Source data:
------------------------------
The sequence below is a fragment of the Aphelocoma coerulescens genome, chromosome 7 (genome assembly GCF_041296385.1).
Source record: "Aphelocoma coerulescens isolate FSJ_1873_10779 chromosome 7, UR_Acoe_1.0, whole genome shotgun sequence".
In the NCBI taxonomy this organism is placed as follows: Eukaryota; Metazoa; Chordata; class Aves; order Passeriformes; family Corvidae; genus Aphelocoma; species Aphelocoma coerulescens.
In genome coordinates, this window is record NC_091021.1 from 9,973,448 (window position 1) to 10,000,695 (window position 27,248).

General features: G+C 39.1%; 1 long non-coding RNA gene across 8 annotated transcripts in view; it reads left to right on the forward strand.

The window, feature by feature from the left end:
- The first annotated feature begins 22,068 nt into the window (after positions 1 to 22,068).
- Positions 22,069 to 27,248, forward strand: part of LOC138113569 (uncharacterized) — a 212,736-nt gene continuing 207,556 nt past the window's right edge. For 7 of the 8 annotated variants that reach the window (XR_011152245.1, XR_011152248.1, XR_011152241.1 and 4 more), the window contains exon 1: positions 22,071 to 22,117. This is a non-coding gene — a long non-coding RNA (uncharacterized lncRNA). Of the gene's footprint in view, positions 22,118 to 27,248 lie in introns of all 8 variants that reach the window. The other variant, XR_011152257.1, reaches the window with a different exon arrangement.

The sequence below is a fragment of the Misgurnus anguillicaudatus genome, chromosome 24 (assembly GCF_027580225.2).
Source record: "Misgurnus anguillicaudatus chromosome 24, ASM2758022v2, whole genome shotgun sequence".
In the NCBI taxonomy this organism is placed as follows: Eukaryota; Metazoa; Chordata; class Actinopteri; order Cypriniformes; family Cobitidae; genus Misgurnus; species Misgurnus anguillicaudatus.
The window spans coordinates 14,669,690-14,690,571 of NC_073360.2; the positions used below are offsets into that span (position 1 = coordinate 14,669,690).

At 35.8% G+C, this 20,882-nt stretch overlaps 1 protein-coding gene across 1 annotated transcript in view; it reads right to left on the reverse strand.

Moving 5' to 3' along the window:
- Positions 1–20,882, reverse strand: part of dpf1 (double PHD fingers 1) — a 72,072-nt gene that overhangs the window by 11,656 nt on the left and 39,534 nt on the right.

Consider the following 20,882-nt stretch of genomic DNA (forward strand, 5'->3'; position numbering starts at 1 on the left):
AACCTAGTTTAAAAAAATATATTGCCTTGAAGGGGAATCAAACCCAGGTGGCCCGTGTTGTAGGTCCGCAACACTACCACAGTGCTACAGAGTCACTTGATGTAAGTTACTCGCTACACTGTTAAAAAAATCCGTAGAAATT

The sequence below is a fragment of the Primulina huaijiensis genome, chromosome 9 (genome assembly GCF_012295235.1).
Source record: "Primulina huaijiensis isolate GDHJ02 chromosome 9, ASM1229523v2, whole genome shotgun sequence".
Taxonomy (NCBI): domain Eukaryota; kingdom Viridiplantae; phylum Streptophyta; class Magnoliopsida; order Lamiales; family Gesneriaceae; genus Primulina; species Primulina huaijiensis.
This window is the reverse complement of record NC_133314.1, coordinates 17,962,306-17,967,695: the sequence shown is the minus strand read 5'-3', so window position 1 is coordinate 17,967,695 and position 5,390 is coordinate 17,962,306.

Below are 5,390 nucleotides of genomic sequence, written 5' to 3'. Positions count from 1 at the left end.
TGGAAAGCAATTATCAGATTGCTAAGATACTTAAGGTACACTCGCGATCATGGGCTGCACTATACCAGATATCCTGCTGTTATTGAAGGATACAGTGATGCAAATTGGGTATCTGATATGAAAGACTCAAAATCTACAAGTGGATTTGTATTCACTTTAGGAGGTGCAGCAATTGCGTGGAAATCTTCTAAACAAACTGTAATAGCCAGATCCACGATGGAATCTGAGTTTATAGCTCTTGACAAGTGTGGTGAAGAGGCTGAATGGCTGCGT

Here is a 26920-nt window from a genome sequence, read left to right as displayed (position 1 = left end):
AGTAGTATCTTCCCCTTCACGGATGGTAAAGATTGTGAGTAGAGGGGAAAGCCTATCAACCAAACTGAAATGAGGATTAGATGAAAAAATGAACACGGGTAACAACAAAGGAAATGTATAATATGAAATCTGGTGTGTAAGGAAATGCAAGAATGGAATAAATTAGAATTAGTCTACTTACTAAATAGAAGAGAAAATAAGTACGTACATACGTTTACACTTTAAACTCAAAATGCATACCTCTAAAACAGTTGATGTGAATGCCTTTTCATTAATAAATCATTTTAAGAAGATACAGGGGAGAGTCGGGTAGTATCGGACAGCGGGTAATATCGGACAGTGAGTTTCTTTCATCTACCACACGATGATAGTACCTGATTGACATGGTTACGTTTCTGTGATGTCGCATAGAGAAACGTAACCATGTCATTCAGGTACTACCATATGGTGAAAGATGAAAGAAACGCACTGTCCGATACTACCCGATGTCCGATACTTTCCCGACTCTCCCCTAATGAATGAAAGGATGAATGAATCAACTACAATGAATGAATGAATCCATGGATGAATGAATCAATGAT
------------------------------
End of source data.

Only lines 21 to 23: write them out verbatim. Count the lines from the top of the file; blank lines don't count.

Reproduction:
This window is the reverse complement of record NC_133314.1, coordinates 17,962,306-17,967,695: the sequence shown is the minus strand read 5'-3', so window position 1 is coordinate 17,967,695 and position 5,390 is coordinate 17,962,306.

Below are 5,390 nucleotides of genomic sequence, written 5' to 3'. Positions count from 1 at the left end.
TGGAAAGCAATTATCAGATTGCTAAGATACTTAAGGTACACTCGCGATCATGGGCTGCACTATACCAGATATCCTGCTGTTATTGAAGGATACAGTGATGCAAATTGGGTATCTGATATGAAAGACTCAAAATCTACAAGTGGATTTGTATTCACTTTAGGAGGTGCAGCAATTGCGTGGAAATCTTCTAAACAAACTGTAATAGCCAGATCCACGATGGAATCTGAGTTTATAGCTCTTGACAAGTGTGGTGAAGAGGCTGAATGGCTGCGT